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02/09/2017

Chinese demand for food products set to rise: report

Growing middle class and stable employment create ‘tremendous trade and investment opportunities’ for Canadian business

The growth of the Chinese middle class is one of several factors expected to create increased demand for imported agricultural products such as cereals, vegetables and live animals, as well as processed foods including meat, fish and fruits, according to a new report from the Conference Board of Canada

The 72-page report, Chinese Demand: What’s Growing and Open to Canadian Companies, says China currently boasts one of the world’s fastest-growing economies, offering “tremendous trade and investment opportunities” for Canadian businesses in the goods and services sectors.

“ Chinese middle class and its taste for things such as meat, quality seafood, grains and vegetables will likely continue to expand,” says report author Julie Ades. “Indeed, the gap in consumption between the low and higher-income earners and between rural and urban consumers suggests there is significant potential for the Chinese food market to expand as urbanization continues and the income level of the poor gradually increases.”

It predicts Chinese consumption will continue to see “fast growth” in coming years, supported by a combination of stable employment and rising income. The world’s most populous country currently accounts for more than 17% of the global economy.

Improving economic relations with China is a “key policy focus” of the Canadian government, the report notes. Last year, Canada joined the Chinese-led Asian infrastructure bank to launch exploratory talks towards a Canada-China free trade agreement.

The value of Canadian exports to China grew at a double-digit pace between 2006 and 2015, and it is now second only to the U.S. among Canada’s leading export markets.

In addition, six of the top 10 fastest-growing Chinese import categories (based on compound annual growth rate) between 2013-2015 were food related: Cereal, flour, starch, milk preparations and products; cereals; miscellaneous edible preparations; meat and edible meat offal; milling products, malt, starches, inulin, wheat gluten; and edible fruit, nuts, peel of citrus fruit and melons.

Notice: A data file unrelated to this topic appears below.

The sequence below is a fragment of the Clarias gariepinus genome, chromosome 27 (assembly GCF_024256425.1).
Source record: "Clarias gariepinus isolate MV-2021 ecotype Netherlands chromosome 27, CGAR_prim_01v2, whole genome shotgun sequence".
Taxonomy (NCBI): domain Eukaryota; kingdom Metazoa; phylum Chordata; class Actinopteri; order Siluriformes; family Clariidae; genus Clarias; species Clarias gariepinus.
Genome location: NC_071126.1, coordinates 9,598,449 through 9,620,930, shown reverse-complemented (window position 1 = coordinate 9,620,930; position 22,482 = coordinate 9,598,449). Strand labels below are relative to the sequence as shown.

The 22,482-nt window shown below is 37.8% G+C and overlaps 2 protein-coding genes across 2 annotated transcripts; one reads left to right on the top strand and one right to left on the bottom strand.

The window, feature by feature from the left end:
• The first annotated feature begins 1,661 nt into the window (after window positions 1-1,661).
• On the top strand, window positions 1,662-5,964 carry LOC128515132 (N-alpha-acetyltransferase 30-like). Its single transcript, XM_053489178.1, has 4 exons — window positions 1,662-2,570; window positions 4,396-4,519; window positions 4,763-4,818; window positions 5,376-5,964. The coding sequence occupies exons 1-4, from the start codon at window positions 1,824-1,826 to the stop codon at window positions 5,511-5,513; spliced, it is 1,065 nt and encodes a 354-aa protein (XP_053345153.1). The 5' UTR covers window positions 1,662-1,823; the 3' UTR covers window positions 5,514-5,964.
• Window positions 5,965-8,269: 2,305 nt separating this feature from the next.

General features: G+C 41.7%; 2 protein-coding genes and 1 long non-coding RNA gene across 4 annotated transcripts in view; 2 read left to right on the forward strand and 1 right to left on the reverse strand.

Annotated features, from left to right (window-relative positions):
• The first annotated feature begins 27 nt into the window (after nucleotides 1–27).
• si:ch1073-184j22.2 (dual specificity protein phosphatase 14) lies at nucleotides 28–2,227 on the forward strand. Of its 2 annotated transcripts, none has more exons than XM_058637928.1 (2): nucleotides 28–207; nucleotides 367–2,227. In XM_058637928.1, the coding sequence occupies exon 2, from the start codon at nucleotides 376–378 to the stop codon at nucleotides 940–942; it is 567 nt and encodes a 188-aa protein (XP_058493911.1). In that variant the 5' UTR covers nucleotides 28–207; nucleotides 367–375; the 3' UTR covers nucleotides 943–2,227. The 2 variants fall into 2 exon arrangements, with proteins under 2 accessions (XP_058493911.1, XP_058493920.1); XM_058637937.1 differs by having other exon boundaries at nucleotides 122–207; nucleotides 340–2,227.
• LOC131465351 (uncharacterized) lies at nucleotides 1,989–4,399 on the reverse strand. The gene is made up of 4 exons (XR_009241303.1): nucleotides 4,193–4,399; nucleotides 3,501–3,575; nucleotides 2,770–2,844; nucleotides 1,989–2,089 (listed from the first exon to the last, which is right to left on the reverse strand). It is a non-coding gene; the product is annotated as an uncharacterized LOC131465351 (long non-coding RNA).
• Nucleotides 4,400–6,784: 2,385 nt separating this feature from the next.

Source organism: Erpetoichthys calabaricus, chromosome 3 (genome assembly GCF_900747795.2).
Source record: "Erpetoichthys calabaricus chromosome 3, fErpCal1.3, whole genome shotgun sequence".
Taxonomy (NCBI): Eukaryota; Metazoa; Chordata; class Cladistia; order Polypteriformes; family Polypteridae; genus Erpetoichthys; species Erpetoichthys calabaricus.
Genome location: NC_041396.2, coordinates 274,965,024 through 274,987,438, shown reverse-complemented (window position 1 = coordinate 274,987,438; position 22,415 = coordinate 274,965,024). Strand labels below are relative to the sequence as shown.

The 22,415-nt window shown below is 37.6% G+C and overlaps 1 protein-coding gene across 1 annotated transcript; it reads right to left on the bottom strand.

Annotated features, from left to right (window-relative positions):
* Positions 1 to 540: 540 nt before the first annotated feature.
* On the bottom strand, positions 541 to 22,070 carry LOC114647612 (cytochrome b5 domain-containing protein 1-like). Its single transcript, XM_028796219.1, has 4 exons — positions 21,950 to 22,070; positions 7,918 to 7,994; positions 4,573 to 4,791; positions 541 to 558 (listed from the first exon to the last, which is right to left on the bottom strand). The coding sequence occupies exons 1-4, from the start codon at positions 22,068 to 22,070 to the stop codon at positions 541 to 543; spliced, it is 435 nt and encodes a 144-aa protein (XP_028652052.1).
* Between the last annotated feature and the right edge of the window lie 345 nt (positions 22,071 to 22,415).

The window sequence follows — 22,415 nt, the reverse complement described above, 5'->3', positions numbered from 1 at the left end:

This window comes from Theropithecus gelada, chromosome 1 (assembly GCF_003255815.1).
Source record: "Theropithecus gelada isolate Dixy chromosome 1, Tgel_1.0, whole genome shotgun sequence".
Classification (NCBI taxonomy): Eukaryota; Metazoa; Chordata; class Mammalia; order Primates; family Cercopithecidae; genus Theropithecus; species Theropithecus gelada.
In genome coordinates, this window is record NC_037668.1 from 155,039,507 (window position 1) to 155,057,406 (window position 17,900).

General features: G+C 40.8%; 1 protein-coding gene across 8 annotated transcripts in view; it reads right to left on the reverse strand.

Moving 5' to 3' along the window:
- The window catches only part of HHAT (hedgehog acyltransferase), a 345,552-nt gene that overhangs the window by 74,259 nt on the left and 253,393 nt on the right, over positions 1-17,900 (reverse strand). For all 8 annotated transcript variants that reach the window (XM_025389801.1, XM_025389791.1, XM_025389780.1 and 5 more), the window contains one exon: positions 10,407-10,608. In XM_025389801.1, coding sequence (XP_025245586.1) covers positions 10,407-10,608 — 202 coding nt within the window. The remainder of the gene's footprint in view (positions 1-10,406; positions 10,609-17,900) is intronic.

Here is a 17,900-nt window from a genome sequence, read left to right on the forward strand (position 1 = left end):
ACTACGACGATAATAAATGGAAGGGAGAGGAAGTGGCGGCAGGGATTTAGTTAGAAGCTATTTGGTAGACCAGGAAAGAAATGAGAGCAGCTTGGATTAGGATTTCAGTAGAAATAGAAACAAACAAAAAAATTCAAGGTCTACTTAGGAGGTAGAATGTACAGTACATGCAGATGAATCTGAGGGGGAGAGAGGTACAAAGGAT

Oil seeds, oleaginous fruits (part of a plant used to produce a vegetable oil, such as olives or walnuts) and grains currently comprise 14.3% of Canada’s total exports to China – second only to pulp of wood, fibrous cellulosic material and waste – with the market valued at US$2.62 billion.

Canada also exports US$509 million worth of seafood, US$496 million worth of cereals and US$377 million worth of meat and meat products to China.

The report also notes strong import growth for meat and seafood products; dairy products, eggs and honey; beverages, spirits and vinegar; cocoa and cocoa products; coffee, tea and mate (a South American drink), and spices.

It says several factors suggest strong future growth for Chinese imports of food products, including a 2013 change to the country’s food policy that acknowledged the need for imports to supplement domestic production. China did not historically import large amounts of agricultural products such as meat and dairy, owing to the country’s policy of stockpiling key products in state storage facilities.

Chinese companies have also been buying farms in countries including the U.S. and Australia to meet growing consumer demand for products like dairy and meat. In late 2013, for example, the Chinese company Shenghui purchased Smithfield Foods, the largest pork producer in the U.S.